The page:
A Strong Argument for Multi-Member Districts & Ranked Choice Voting in Georgia

Posted by Madeline Brown on July 25, 2017

On June 20, in a special election for Georgia’s 6th house district Karen Handel defeated Jon Ossoff, ending a campaign that had started almost the moment the 2016 campaign had ended.  The whole country seemed to be paying attention to the first big contested race in the Trump era, which was portrayed as a precursor to 2018 congressional elections. In the end, the race was negative and grueling--with one of the final ads associating Ossoff with an “unhinged left” that endorsed the shooting of Representative Steve Scalise. But it didn’t have to be.

The race was the single most expensive house race ever in U.S. history. Start to finish, more than $50 million dollars were spent on the election. The Jon Ossoff campaign raised a reported $24 million and received $7.5 million from outside groups, while Handel’s campaign raised $5 million and received $18.8 million from outside groups.

What’s worse, the spending of this race bore no apparent effect on turnout. In the June runoff, 260,316 voters turned out from the polls, representing 44% of residents over 18. Though the runoff turnout seems relatively high, it is not when compared to other house races. In 2016, there were 37 contested (more than one side raising money) races for open US House seats. The average amount spent in these races by all the candidates was 2.7 million dollars. In all 37 of the 2016 house races voters turned out in higher rates than in GA’s 6th. The turnout comparisons require some context, as presidential-year general election turnout is typically much higher than special election turnout, but the data shows very clearly the unprecedented spending on this election did not result in similarly unprecedented turnout.

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The high price tag of this race was largely due to its duration and the national attention it received. The money funded radio ads, TV ads, and handouts as both campaigns bombarded the residents of the 6th district for a full two months between the April special election and the June runoff. One Reddit user posted an online stream of the mailers delivered in the 6th in that two-month span alone, which contained over 30 different mailers--that’s more than 1 every two days if you are keeping track. That also doesn’t include the TV and radio ads, or door to door canvassing. 

Ranked choice voting (RCV) would have made the runoff in Georgia’s 6th District unnecessary. In an RCV system, voters could have ranked all 18 candidates in the order of choice. Since no one won more than 50% of the vote initially, Andre Pollard, the independent who received the fewest votes in the first round, would have been eliminated and votes for him would instantly count for their next ranked choice. That process would repeat until the final two candidates remained. It would achieve the goals of the runoff election in a single round of voting, without the added time or cost of a second campaign.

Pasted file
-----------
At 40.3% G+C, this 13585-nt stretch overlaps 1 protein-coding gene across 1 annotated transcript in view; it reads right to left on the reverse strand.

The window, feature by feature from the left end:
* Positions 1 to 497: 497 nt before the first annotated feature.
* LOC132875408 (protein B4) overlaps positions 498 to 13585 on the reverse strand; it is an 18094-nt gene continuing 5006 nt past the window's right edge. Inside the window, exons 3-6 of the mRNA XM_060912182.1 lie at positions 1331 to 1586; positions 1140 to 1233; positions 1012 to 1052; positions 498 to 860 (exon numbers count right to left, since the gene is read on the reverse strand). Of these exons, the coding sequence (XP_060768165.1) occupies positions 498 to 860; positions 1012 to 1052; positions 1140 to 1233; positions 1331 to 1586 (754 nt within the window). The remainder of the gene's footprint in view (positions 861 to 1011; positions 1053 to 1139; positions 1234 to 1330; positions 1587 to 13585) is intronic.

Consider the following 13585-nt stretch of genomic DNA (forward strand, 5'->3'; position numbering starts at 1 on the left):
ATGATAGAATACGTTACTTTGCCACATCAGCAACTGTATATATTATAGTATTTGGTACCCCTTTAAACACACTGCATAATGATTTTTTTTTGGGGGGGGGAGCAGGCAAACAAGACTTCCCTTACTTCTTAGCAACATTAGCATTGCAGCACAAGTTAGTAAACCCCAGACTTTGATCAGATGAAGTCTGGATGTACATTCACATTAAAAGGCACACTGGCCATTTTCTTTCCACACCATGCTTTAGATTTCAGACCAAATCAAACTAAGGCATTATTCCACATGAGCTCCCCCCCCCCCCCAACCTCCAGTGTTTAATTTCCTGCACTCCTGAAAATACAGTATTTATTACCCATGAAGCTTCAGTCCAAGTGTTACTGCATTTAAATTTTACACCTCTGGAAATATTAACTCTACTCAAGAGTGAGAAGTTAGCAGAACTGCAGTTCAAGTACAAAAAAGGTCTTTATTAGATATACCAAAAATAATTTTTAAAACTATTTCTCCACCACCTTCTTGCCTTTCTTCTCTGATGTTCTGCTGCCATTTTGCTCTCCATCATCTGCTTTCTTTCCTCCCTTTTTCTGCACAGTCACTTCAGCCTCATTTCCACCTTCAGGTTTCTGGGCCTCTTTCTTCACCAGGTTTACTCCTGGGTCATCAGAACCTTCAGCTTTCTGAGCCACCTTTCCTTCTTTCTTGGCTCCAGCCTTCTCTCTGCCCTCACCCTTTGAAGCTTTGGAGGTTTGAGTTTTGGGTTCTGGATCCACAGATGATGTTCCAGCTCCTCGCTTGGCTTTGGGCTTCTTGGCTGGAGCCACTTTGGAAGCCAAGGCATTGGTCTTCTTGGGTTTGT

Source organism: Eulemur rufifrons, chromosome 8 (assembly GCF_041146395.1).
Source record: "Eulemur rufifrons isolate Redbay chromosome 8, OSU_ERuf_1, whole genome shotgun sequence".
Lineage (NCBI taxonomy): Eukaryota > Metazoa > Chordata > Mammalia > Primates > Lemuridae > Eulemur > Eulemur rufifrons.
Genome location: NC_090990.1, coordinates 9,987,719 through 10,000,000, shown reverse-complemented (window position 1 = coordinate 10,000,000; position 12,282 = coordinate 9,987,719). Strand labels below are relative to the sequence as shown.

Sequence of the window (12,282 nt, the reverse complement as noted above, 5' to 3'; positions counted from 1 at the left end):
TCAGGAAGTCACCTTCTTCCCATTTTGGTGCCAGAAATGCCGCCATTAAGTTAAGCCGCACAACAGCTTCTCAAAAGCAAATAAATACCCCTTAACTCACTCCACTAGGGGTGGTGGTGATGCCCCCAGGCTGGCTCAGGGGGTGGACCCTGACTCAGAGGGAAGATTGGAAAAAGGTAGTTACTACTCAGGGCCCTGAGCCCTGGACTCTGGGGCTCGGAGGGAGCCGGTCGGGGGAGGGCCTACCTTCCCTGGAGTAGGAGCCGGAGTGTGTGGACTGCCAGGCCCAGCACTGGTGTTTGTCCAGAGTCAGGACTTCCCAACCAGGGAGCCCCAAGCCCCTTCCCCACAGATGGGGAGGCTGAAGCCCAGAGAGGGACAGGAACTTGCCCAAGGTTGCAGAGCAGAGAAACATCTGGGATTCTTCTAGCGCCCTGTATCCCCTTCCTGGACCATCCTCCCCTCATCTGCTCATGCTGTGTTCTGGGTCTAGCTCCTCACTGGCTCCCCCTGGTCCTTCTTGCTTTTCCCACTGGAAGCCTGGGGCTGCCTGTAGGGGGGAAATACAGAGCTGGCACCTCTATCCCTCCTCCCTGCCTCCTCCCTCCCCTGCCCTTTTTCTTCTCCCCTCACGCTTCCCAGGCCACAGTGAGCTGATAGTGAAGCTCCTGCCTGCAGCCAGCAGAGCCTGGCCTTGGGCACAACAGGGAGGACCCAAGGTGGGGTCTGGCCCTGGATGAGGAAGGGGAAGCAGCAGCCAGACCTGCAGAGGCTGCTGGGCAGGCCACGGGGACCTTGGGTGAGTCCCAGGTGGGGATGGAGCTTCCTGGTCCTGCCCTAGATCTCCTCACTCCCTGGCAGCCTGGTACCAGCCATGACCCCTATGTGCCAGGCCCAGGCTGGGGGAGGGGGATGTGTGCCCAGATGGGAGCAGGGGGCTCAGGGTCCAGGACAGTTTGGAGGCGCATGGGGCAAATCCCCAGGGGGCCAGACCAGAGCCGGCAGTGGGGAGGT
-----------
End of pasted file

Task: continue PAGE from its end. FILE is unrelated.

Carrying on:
Based on the results from the April special election, had every voter stuck with party lines in their rankings, even if the independents only voted for independents, Karen Handel would have won in April. This would have achieved the same result, while saving the state money in election administration, the campaigns time and money, and the residents from having to vote twice and listen to two months of negative campaigning. 

Even with the benefits of RCV in Georgia, the result of this race still would still be winner-take-all. The 49% of voters who preferred a Democrat or Independent would be represented by a Republican; and if Ossoff had won instead, then those who preferred a Republican or Independent would be represented by a Democrat. But there is a way that Democrats, Republicans, and Independents can all win representation. 

The Fair Representation Act (FRA), HR 3057, implements RCV in federal elections and creates larger, more diverse multi-winner congressional districts. The total number of U.S. House Representatives would stay the same, but they would either be elected statewide or in districts with 3-5 members. This would allow minorities like Republicans in Massachusetts and Democrats in Georgia to elect representatives that share their political views and would decrease the polarizing influence of party primaries.

In Georgia, the 14 current congressional districts would be condensed to four multi-winner districts: three districts electing three congressional members and one district electing five congressional members. FairVote used Autoredistrict to draw sample multi-winner district maps. The result was a map that would likely be much more proportional. The partisanship of the districts suggests the election of eight or nine Republicans and five or six Democrats, instead of the current 10 Republicans and four Democrats. Those elected would also better represent the “big tents” of their parties, with Republicans and Democrats sharing constituents with overlapping political values.

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The FRA’s implementation of multi-winner districts would level the playing field by lowering the threshold for election, giving minorities a better chance at being elected. For example, people of color currently make up 29% of the Georgia legislative delegation, though they make up 40% of the population. Under the Fair Representation Act, African Americans, the largest minority in GA, in three out of four districts in Georgia would have enough voting power to elect a representative. Georgia’s Latino population would also have significant enough influence in one of the districts that they would likely elect a candidate of choice as well.

Learn more about the Fair Representation Act by going to FairRepAct.com.

Photo Credit: AJC.com 

 

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